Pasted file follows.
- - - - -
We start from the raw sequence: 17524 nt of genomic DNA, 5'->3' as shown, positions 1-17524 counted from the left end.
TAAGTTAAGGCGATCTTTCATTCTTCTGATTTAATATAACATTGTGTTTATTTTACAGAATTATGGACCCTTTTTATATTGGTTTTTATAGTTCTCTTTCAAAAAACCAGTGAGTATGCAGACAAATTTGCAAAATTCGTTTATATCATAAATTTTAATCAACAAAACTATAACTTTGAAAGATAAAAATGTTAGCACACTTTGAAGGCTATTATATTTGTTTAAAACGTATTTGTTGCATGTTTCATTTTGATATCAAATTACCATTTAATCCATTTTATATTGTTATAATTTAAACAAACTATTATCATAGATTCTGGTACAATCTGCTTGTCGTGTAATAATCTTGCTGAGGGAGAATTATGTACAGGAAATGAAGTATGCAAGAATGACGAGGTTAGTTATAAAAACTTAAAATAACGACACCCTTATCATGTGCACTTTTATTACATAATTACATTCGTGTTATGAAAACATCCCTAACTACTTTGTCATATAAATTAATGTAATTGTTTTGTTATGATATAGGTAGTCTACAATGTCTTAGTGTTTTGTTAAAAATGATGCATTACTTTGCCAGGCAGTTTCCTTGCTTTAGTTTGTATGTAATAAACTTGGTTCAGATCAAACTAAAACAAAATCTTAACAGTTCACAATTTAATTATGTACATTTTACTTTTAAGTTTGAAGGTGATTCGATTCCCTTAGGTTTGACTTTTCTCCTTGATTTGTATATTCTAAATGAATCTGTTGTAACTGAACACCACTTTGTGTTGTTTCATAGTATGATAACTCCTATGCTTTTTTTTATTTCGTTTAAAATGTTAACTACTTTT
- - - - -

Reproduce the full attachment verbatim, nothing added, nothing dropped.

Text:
We start from the raw sequence: 17524 nt of genomic DNA, 5'->3' as shown, positions 1-17524 counted from the left end.
TAAGTTAAGGCGATCTTTCATTCTTCTGATTTAATATAACATTGTGTTTATTTTACAGAATTATGGACCCTTTTTATATTGGTTTTTATAGTTCTCTTTCAAAAAACCAGTGAGTATGCAGACAAATTTGCAAAATTCGTTTATATCATAAATTTTAATCAACAAAACTATAACTTTGAAAGATAAAAATGTTAGCACACTTTGAAGGCTATTATATTTGTTTAAAACGTATTTGTTGCATGTTTCATTTTGATATCAAATTACCATTTAATCCATTTTATATTGTTATAATTTAAACAAACTATTATCATAGATTCTGGTACAATCTGCTTGTCGTGTAATAATCTTGCTGAGGGAGAATTATGTACAGGAAATGAAGTATGCAAGAATGACGAGGTTAGTTATAAAAACTTAAAATAACGACACCCTTATCATGTGCACTTTTATTACATAATTACATTCGTGTTATGAAAACATCCCTAACTACTTTGTCATATAAATTAATGTAATTGTTTTGTTATGATATAGGTAGTCTACAATGTCTTAGTGTTTTGTTAAAAATGATGCATTACTTTGCCAGGCAGTTTCCTTGCTTTAGTTTGTATGTAATAAACTTGGTTCAGATCAAACTAAAACAAAATCTTAACAGTTCACAATTTAATTATGTACATTTTACTTTTAAGTTTGAAGGTGATTCGATTCCCTTAGGTTTGACTTTTCTCCTTGATTTGTATATTCTAAATGAATCTGTTGTAACTGAACACCACTTTGTGTTGTTTCATAGTATGATAACTCCTATGCTTTTTTTTATTTCGTTTAAAATGTTAACTACTTTT